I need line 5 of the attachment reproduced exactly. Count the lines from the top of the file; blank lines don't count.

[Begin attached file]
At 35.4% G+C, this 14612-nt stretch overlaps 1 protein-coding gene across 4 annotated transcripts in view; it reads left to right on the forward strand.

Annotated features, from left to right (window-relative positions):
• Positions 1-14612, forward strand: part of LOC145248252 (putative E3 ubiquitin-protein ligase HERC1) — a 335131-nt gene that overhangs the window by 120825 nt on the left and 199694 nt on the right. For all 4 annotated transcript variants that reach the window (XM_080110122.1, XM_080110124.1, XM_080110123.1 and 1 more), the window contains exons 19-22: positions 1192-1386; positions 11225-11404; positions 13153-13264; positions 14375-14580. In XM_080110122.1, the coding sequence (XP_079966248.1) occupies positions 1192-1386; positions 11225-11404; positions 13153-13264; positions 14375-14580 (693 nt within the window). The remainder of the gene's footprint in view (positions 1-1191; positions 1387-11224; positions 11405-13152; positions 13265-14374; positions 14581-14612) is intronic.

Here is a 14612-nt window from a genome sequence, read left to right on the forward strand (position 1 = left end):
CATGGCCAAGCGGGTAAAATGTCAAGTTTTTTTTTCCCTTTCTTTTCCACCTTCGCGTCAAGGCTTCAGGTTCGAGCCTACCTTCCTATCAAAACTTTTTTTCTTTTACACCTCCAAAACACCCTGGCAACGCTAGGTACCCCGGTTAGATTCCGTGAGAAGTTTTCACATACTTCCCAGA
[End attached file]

CATGGCCAAGCGGGTAAAATGTCAAGTTTTTTTTTCCCTTTCTTTTCCACCTTCGCGTCAAGGCTTCAGGTTCGAGCCTACCTTCCTATCAAAACTTTTTTTCTTTTACACCTCCAAAACACCCTGGCAACGCTAGGTACCCCGGTTAGATTCCGTGAGAAGTTTTCACATACTTCCCAGA